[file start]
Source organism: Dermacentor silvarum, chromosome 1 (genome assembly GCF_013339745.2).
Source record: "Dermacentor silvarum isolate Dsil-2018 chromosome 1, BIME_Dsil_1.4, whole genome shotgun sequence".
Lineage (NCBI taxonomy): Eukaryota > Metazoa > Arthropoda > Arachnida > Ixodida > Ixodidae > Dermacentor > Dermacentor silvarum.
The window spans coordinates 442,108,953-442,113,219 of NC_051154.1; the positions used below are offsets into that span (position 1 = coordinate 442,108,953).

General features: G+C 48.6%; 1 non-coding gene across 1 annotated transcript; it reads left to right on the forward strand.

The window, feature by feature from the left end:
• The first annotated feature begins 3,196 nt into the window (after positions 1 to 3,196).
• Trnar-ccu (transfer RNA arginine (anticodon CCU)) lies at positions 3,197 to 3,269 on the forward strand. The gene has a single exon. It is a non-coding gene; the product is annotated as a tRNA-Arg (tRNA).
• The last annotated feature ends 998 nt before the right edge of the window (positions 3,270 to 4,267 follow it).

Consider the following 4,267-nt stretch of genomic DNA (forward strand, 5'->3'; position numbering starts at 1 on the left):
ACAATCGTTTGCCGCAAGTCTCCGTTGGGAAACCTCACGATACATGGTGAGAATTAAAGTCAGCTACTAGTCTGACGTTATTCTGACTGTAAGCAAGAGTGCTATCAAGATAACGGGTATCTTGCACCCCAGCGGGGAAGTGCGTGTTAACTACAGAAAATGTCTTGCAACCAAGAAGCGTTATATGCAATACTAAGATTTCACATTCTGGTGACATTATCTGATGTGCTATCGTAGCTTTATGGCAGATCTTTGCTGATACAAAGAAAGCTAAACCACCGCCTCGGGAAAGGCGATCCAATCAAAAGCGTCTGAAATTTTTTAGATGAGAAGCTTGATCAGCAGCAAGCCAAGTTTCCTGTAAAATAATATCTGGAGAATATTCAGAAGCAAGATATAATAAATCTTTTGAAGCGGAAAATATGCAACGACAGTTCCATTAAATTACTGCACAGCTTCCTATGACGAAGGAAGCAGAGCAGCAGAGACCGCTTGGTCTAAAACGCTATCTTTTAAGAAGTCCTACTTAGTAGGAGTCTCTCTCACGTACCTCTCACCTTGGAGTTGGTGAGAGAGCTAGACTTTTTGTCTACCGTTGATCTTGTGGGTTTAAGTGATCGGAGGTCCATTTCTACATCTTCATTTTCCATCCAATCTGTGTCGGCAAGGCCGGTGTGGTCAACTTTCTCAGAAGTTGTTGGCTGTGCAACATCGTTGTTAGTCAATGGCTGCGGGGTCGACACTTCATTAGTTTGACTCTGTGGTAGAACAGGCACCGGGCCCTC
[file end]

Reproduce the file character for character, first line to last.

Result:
Source organism: Dermacentor silvarum, chromosome 1 (genome assembly GCF_013339745.2).
Source record: "Dermacentor silvarum isolate Dsil-2018 chromosome 1, BIME_Dsil_1.4, whole genome shotgun sequence".
Lineage (NCBI taxonomy): Eukaryota > Metazoa > Arthropoda > Arachnida > Ixodida > Ixodidae > Dermacentor > Dermacentor silvarum.
The window spans coordinates 442,108,953-442,113,219 of NC_051154.1; the positions used below are offsets into that span (position 1 = coordinate 442,108,953).

General features: G+C 48.6%; 1 non-coding gene across 1 annotated transcript; it reads left to right on the forward strand.

The window, feature by feature from the left end:
• The first annotated feature begins 3,196 nt into the window (after positions 1 to 3,196).
• Trnar-ccu (transfer RNA arginine (anticodon CCU)) lies at positions 3,197 to 3,269 on the forward strand. The gene has a single exon. It is a non-coding gene; the product is annotated as a tRNA-Arg (tRNA).
• The last annotated feature ends 998 nt before the right edge of the window (positions 3,270 to 4,267 follow it).

Consider the following 4,267-nt stretch of genomic DNA (forward strand, 5'->3'; position numbering starts at 1 on the left):
ACAATCGTTTGCCGCAAGTCTCCGTTGGGAAACCTCACGATACATGGTGAGAATTAAAGTCAGCTACTAGTCTGACGTTATTCTGACTGTAAGCAAGAGTGCTATCAAGATAACGGGTATCTTGCACCCCAGCGGGGAAGTGCGTGTTAACTACAGAAAATGTCTTGCAACCAAGAAGCGTTATATGCAATACTAAGATTTCACATTCTGGTGACATTATCTGATGTGCTATCGTAGCTTTATGGCAGATCTTTGCTGATACAAAGAAAGCTAAACCACCGCCTCGGGAAAGGCGATCCAATCAAAAGCGTCTGAAATTTTTTAGATGAGAAGCTTGATCAGCAGCAAGCCAAGTTTCCTGTAAAATAATATCTGGAGAATATTCAGAAGCAAGATATAATAAATCTTTTGAAGCGGAAAATATGCAACGACAGTTCCATTAAATTACTGCACAGCTTCCTATGACGAAGGAAGCAGAGCAGCAGAGACCGCTTGGTCTAAAACGCTATCTTTTAAGAAGTCCTACTTAGTAGGAGTCTCTCTCACGTACCTCTCACCTTGGAGTTGGTGAGAGAGCTAGACTTTTTGTCTACCGTTGATCTTGTGGGTTTAAGTGATCGGAGGTCCATTTCTACATCTTCATTTTCCATCCAATCTGTGTCGGCAAGGCCGGTGTGGTCAACTTTCTCAGAAGTTGTTGGCTGTGCAACATCGTTGTTAGTCAATGGCTGCGGGGTCGACACTTCATTAGTTTGACTCTGTGGTAGAACAGGCACCGGGCCCTC